Heads could roll over Ethics in Education Act06/30/08 Seán Kinane
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Florida’s new Ethics in Education Act goes into effect tomorrow and it may force school districts to fire longtime employees. The law requires school districts to check the criminal records of teachers and other employees who are in contact with students. Employees who have been convicted of a felony in certain crimes may be disqualified for employment under the law.
The Ethics in Education Act was co-sponsored by panhandle Republican Sen. Don Gaetz. Gaetz is a member of the Senate's Education Committee and is the former Superintendent of Schools in Okaloosa County.
Yvonne Lyons, executive director of the Hillsborough Classroom Teachers’ Association, said the law would primarily affect any employees who had committed felony sexual battery or lewd and lascivious offences against children.
“We haven’t actually received specifics from the Department of Education as yet, but it’s a clamping down or a tightening up of the ethics laws that we work under in education. Part of it is really for the most severe offenders and what’s changed in the law is that not only does the person lose their job and their certification; they would also lose any of their retirement funds.”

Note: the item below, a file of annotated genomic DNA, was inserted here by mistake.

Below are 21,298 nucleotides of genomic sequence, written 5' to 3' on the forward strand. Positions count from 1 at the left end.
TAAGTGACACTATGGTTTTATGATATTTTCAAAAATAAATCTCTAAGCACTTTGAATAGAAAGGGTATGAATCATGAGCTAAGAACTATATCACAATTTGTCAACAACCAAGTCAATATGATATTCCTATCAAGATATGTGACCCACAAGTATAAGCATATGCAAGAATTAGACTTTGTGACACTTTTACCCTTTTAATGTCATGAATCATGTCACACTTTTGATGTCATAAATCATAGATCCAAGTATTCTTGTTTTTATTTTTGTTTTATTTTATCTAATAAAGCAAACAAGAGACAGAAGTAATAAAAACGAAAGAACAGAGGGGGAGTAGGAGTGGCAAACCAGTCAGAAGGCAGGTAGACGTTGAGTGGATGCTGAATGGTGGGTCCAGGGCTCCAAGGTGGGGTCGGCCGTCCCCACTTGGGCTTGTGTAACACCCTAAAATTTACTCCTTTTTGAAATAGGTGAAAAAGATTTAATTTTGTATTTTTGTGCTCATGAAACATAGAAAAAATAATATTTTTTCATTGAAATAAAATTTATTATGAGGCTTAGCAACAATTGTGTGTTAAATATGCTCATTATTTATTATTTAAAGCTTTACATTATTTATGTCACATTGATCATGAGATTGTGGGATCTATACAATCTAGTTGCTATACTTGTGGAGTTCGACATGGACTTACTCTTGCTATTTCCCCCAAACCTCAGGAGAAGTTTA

Lyons said the loss of retirement benefits is the biggest change in the law, but the Classroom Teachers Association is not likely to oppose that aspect.
“That would affect so few people, I don’t consider it a major issue. We don’t believe those types of people should be in the classroom either. Certainly if they break the law in that manner, then whatever the punishment is under our civil codes is be the appropriate punishment. They have absolutely no business in the classroom and certainly I would personally say they have no business having the taxpayer pay for their retirement.”
Sometimes school districts enter into confidentiality agreements with fired employees in order to conceal their offenses, Lyons said, but the new law could end that practice.
Lyons said it’s possible the new law would lead to lawsuits against school districts by employees who are terminated, but she doesn’t think they would be successful.
Linda Kippley is general manager of Professional Standards with Hillsborough County Schools. She was on the advisory committee for the drafting of the bill. Kippley said there are 47 felonies that would disqualify an employee from working with children.
A spokesperson for the Florida Department of Education, Thomas Butler, told WMNF that a technical assistance paper was in the process of being drafted and it would give school districts guidance on how to implement the act. Butler did not know when the technical assistance paper would be completed, but even though the act goes into effect on Tuesday, there would be enough time before school districts find out what the act requires of them before they have to take action on any employees.